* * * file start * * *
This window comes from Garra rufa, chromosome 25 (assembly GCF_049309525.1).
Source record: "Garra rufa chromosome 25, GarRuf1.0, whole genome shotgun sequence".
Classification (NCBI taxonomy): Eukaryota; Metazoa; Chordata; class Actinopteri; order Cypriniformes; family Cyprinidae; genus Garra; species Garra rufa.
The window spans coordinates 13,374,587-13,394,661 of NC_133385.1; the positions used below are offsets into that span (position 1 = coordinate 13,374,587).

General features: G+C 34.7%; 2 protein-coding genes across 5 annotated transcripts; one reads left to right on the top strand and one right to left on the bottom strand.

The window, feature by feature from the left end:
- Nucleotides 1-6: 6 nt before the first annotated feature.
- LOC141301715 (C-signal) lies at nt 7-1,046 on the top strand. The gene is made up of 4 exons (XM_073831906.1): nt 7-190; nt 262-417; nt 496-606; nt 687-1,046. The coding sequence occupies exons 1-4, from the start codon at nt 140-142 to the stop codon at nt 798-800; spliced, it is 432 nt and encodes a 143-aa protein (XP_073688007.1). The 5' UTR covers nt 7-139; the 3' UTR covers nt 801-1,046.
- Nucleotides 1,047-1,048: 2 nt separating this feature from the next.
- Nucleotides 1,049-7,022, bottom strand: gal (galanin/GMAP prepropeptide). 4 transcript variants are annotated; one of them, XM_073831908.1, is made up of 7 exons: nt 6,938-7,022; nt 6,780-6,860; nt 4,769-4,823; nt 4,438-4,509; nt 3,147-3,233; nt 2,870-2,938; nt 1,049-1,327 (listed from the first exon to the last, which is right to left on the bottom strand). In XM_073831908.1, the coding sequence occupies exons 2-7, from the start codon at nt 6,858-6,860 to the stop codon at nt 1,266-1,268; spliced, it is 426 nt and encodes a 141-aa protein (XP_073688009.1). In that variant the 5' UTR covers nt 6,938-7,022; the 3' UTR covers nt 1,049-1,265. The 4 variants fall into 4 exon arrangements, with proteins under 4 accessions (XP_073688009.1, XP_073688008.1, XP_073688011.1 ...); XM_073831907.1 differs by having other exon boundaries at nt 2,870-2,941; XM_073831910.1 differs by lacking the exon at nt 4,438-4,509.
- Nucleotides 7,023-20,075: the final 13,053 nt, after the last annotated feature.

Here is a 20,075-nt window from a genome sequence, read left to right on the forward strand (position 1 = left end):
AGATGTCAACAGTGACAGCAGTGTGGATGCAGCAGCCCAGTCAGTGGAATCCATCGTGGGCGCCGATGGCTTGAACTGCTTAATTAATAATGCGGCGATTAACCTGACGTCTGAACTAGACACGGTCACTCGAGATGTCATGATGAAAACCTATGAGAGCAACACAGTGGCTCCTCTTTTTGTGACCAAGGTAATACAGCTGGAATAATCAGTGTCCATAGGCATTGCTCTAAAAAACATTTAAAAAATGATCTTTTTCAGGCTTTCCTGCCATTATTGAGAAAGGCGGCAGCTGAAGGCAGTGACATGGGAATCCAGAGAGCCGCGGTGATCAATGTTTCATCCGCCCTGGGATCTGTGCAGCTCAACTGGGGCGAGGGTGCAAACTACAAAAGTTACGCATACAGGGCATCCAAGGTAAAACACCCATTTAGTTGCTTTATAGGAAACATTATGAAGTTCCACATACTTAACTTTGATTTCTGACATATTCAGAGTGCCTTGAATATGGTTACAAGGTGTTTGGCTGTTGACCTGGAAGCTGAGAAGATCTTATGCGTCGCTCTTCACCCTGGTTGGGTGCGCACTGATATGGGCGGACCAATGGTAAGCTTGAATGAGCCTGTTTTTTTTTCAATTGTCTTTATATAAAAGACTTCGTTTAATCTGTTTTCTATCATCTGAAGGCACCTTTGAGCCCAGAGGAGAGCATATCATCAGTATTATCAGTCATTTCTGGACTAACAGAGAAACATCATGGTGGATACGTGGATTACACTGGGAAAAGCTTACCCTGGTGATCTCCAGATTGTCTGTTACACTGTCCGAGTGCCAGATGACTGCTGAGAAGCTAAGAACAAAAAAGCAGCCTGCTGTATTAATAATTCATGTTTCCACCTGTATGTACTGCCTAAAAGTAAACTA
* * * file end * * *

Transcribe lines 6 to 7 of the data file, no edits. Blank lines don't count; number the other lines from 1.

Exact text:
The window, feature by feature from the left end:
- Nucleotides 1-6: 6 nt before the first annotated feature.